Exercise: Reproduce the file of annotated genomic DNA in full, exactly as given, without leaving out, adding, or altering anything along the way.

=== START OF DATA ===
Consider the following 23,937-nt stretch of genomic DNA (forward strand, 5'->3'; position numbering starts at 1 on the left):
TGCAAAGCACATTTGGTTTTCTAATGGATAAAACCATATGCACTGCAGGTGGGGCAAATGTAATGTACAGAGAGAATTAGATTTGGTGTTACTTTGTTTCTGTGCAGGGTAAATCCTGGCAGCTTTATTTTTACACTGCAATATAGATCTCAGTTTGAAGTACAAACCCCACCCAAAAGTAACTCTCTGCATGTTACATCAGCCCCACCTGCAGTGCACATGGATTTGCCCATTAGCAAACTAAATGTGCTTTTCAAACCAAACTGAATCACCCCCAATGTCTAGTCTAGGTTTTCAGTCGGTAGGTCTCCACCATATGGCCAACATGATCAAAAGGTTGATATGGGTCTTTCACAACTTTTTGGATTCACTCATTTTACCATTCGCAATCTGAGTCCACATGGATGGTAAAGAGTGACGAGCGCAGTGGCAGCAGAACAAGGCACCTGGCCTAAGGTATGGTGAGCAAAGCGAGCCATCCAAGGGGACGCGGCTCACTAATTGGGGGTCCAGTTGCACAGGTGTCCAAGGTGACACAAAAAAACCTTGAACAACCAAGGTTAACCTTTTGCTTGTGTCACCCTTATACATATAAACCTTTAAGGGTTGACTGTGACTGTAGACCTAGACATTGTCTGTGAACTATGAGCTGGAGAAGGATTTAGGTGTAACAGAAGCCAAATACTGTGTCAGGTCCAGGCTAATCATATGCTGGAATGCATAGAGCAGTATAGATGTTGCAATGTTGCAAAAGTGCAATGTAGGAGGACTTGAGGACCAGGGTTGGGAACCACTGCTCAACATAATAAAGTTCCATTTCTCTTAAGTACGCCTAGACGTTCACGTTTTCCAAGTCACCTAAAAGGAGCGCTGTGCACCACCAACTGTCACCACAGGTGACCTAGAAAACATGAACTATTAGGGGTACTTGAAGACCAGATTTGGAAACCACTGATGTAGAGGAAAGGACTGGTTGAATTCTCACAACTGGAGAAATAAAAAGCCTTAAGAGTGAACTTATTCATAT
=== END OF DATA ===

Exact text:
Consider the following 23,937-nt stretch of genomic DNA (forward strand, 5'->3'; position numbering starts at 1 on the left):
TGCAAAGCACATTTGGTTTTCTAATGGATAAAACCATATGCACTGCAGGTGGGGCAAATGTAATGTACAGAGAGAATTAGATTTGGTGTTACTTTGTTTCTGTGCAGGGTAAATCCTGGCAGCTTTATTTTTACACTGCAATATAGATCTCAGTTTGAAGTACAAACCCCACCCAAAAGTAACTCTCTGCATGTTACATCAGCCCCACCTGCAGTGCACATGGATTTGCCCATTAGCAAACTAAATGTGCTTTTCAAACCAAACTGAATCACCCCCAATGTCTAGTCTAGGTTTTCAGTCGGTAGGTCTCCACCATATGGCCAACATGATCAAAAGGTTGATATGGGTCTTTCACAACTTTTTGGATTCACTCATTTTACCATTCGCAATCTGAGTCCACATGGATGGTAAAGAGTGACGAGCGCAGTGGCAGCAGAACAAGGCACCTGGCCTAAGGTATGGTGAGCAAAGCGAGCCATCCAAGGGGACGCGGCTCACTAATTGGGGGTCCAGTTGCACAGGTGTCCAAGGTGACACAAAAAAACCTTGAACAACCAAGGTTAACCTTTTGCTTGTGTCACCCTTATACATATAAACCTTTAAGGGTTGACTGTGACTGTAGACCTAGACATTGTCTGTGAACTATGAGCTGGAGAAGGATTTAGGTGTAACAGAAGCCAAATACTGTGTCAGGTCCAGGCTAATCATATGCTGGAATGCATAGAGCAGTATAGATGTTGCAATGTTGCAAAAGTGCAATGTAGGAGGACTTGAGGACCAGGGTTGGGAACCACTGCTCAACATAATAAAGTTCCATTTCTCTTAAGTACGCCTAGACGTTCACGTTTTCCAAGTCACCTAAAAGGAGCGCTGTGCACCACCAACTGTCACCACAGGTGACCTAGAAAACATGAACTATTAGGGGTACTTGAAGACCAGATTTGGAAACCACTGATGTAGAGGAAAGGACTGGTTGAATTCTCACAACTGGAGAAATAAAAAGCCTTAAGAGTGAACTTATTCATAT